Carondelet whistleblower keeps fighting amid calls for better protections

Jacqueline Nash Bloink, the whistleblower who collected nearly $6 million for reporting overbilling by Arizona's Carondelet Health Network, isn't nestling into a lazy lifestyle financed by her share of the recovery. Instead, she's on a mission to help others fight fraud, the Arizona Star reported. Bloink is speaking to chapters of the Association of Certified Fraud Examiners and has offered to share her story with healthcare stakeholders. She also wrote an open letter to her community entitled "Healthcare fraud in our backyard."

"I intend to use my newly-obtained silver hair to try and help our healthcare system by being open about fraud and discussing ways to prevent it," Bloink told the newspaper.

Carondelet agreed to pay $35 million to settle allegations of billing federal programs improperly for undocumented inpatient rehabilitation services, as FierceHealthFinance reported. Bloink worked for Carondelet when she found the billing problems. The settlement was the largest payout under the federal False Claims Act in Arizona's history, the Star noted.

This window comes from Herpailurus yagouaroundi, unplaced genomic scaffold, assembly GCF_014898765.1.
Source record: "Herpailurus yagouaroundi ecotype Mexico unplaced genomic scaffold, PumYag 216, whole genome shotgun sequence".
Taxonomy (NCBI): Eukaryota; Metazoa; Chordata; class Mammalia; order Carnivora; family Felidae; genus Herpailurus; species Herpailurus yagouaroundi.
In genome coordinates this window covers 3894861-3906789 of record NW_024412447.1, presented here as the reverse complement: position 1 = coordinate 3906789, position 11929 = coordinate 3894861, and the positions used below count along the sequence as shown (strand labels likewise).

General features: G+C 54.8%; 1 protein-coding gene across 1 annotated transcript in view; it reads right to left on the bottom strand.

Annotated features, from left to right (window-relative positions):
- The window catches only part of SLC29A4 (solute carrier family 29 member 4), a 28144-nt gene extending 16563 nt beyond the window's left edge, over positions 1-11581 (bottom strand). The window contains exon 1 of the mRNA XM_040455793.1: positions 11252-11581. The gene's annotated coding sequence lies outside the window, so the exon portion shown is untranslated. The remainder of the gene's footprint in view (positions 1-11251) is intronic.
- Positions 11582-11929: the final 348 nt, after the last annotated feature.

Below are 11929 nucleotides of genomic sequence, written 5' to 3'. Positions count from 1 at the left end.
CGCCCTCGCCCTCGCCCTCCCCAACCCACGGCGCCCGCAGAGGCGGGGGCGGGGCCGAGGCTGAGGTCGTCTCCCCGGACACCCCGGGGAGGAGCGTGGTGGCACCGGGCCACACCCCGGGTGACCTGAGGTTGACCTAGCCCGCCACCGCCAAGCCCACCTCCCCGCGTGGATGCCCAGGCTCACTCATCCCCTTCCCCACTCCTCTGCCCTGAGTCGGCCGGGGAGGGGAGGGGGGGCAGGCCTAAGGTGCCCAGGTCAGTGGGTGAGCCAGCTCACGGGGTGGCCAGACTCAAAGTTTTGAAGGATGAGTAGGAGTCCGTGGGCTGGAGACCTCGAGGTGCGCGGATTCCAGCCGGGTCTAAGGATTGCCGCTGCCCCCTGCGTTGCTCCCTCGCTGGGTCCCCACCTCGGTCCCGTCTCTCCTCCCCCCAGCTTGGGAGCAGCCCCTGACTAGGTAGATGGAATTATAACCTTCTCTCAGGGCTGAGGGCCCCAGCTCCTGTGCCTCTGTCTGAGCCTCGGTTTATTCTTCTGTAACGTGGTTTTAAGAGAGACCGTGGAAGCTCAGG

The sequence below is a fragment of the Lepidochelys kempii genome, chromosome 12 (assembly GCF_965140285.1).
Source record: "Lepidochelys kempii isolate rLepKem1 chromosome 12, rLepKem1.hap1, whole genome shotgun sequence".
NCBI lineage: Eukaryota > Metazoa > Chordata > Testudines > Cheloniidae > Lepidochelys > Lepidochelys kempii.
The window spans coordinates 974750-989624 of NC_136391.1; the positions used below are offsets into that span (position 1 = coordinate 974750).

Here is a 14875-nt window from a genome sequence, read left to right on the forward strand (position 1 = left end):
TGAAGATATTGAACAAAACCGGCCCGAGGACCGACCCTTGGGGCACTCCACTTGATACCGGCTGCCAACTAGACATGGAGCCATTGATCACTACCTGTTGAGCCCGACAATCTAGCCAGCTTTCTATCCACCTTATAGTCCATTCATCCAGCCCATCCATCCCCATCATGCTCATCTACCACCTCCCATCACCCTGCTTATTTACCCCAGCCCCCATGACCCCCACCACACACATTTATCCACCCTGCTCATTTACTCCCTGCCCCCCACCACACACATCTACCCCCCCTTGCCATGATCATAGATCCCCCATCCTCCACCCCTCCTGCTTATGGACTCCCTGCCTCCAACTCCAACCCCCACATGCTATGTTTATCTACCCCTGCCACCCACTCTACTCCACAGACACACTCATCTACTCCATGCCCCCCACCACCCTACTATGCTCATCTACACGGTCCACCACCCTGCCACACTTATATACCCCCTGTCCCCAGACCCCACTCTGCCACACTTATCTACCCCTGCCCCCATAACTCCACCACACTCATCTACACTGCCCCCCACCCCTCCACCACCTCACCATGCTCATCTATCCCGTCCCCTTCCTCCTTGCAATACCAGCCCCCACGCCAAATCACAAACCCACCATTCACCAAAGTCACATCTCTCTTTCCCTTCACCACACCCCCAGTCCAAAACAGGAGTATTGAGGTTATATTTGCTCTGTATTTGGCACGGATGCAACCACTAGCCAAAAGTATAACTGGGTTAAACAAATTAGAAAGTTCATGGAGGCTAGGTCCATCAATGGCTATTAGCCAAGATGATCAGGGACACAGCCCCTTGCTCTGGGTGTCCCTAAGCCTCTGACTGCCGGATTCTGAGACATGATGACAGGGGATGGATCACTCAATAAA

Elsewhere in Arizona, two whistleblowers who exposed the Phoenix Veteran's Administration patient scheduling scandal accepted new employment roles as part of an attempt "to make them whole," EHR Intelligence reported. This raises the question of how healthcare professionals can protect the integrity of care without risking their careers. More easily exercised protections for whistleblowers are necessary to achieve this, the article noted.

"Regardless of the type of whistleblowing, the employee's continued employment is always in jeopardy," a consultant told EHR Intelligence. "Stated laws 'protect' the whistleblower in words only. … The onus is always on the employee to exercise those protections if they are fired following whistleblowing, and that is not an easy or short process. Government agencies don't help the victim while they are out of a job."    

Moreover, whistleblowers are in an awkward spot if they report wrongdoing by those who are part of the government. One way to address this is providing whistleblowers with anonymity and imposing financial penalties on those who retaliate against complainants, EHR Intelligence added.  

For more:
- read the Arizona Daily Star article
- here's the EHR Intelligence article

 

Suggested Articles

The HHS OIG is asking for an additional $23.7 million to support fraud oversight that has benefited from an emphasis on data analytics.

A New York surgeon was sentenced to 13 years in prison for fraud and more physician practice news from around the web.

A federal judge has ruled that the U.S. government’s remaining fraud case against UnitedHealth can move forward.